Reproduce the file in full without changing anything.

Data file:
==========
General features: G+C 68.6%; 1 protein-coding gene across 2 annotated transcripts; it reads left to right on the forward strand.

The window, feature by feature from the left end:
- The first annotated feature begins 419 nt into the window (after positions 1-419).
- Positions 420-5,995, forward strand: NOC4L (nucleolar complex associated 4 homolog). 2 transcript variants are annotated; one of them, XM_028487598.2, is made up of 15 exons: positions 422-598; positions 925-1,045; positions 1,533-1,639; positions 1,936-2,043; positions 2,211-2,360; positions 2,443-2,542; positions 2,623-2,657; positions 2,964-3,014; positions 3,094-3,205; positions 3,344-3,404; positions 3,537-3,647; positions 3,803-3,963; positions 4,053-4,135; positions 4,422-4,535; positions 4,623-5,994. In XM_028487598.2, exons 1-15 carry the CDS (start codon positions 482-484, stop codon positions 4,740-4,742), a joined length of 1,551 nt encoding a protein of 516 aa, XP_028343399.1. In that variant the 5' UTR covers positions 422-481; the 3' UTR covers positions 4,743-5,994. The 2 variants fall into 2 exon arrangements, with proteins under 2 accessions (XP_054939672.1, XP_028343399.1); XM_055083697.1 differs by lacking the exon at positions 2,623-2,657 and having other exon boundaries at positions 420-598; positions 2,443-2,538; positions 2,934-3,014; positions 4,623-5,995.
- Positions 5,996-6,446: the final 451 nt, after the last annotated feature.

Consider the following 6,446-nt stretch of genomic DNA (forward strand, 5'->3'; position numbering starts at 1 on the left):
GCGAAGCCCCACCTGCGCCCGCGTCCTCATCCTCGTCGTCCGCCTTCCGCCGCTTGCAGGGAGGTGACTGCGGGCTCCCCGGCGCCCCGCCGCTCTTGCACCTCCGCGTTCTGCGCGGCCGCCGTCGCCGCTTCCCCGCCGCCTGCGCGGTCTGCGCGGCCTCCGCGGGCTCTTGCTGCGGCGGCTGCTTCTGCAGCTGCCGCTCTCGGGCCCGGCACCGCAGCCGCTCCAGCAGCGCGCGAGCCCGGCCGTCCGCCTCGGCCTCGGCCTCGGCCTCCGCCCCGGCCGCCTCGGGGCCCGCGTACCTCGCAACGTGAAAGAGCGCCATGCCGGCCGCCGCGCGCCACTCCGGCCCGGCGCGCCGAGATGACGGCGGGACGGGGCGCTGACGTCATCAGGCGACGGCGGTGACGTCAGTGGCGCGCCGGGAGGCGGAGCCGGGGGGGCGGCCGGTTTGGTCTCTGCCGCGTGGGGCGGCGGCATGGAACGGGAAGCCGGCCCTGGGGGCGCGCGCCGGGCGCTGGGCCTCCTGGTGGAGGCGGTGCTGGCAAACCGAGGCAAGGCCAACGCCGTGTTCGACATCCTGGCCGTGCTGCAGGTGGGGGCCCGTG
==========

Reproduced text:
General features: G+C 68.6%; 1 protein-coding gene across 2 annotated transcripts; it reads left to right on the forward strand.

The window, feature by feature from the left end:
- The first annotated feature begins 419 nt into the window (after positions 1-419).
- Positions 420-5,995, forward strand: NOC4L (nucleolar complex associated 4 homolog). 2 transcript variants are annotated; one of them, XM_028487598.2, is made up of 15 exons: positions 422-598; positions 925-1,045; positions 1,533-1,639; positions 1,936-2,043; positions 2,211-2,360; positions 2,443-2,542; positions 2,623-2,657; positions 2,964-3,014; positions 3,094-3,205; positions 3,344-3,404; positions 3,537-3,647; positions 3,803-3,963; positions 4,053-4,135; positions 4,422-4,535; positions 4,623-5,994. In XM_028487598.2, exons 1-15 carry the CDS (start codon positions 482-484, stop codon positions 4,740-4,742), a joined length of 1,551 nt encoding a protein of 516 aa, XP_028343399.1. In that variant the 5' UTR covers positions 422-481; the 3' UTR covers positions 4,743-5,994. The 2 variants fall into 2 exon arrangements, with proteins under 2 accessions (XP_054939672.1, XP_028343399.1); XM_055083697.1 differs by lacking the exon at positions 2,623-2,657 and having other exon boundaries at positions 420-598; positions 2,443-2,538; positions 2,934-3,014; positions 4,623-5,995.
- Positions 5,996-6,446: the final 451 nt, after the last annotated feature.

Consider the following 6,446-nt stretch of genomic DNA (forward strand, 5'->3'; position numbering starts at 1 on the left):
GCGAAGCCCCACCTGCGCCCGCGTCCTCATCCTCGTCGTCCGCCTTCCGCCGCTTGCAGGGAGGTGACTGCGGGCTCCCCGGCGCCCCGCCGCTCTTGCACCTCCGCGTTCTGCGCGGCCGCCGTCGCCGCTTCCCCGCCGCCTGCGCGGTCTGCGCGGCCTCCGCGGGCTCTTGCTGCGGCGGCTGCTTCTGCAGCTGCCGCTCTCGGGCCCGGCACCGCAGCCGCTCCAGCAGCGCGCGAGCCCGGCCGTCCGCCTCGGCCTCGGCCTCGGCCTCCGCCCCGGCCGCCTCGGGGCCCGCGTACCTCGCAACGTGAAAGAGCGCCATGCCGGCCGCCGCGCGCCACTCCGGCCCGGCGCGCCGAGATGACGGCGGGACGGGGCGCTGACGTCATCAGGCGACGGCGGTGACGTCAGTGGCGCGCCGGGAGGCGGAGCCGGGGGGGCGGCCGGTTTGGTCTCTGCCGCGTGGGGCGGCGGCATGGAACGGGAAGCCGGCCCTGGGGGCGCGCGCCGGGCGCTGGGCCTCCTGGTGGAGGCGGTGCTGGCAAACCGAGGCAAGGCCAACGCCGTGTTCGACATCCTGGCCGTGCTGCAGGTGGGGGCCCGTG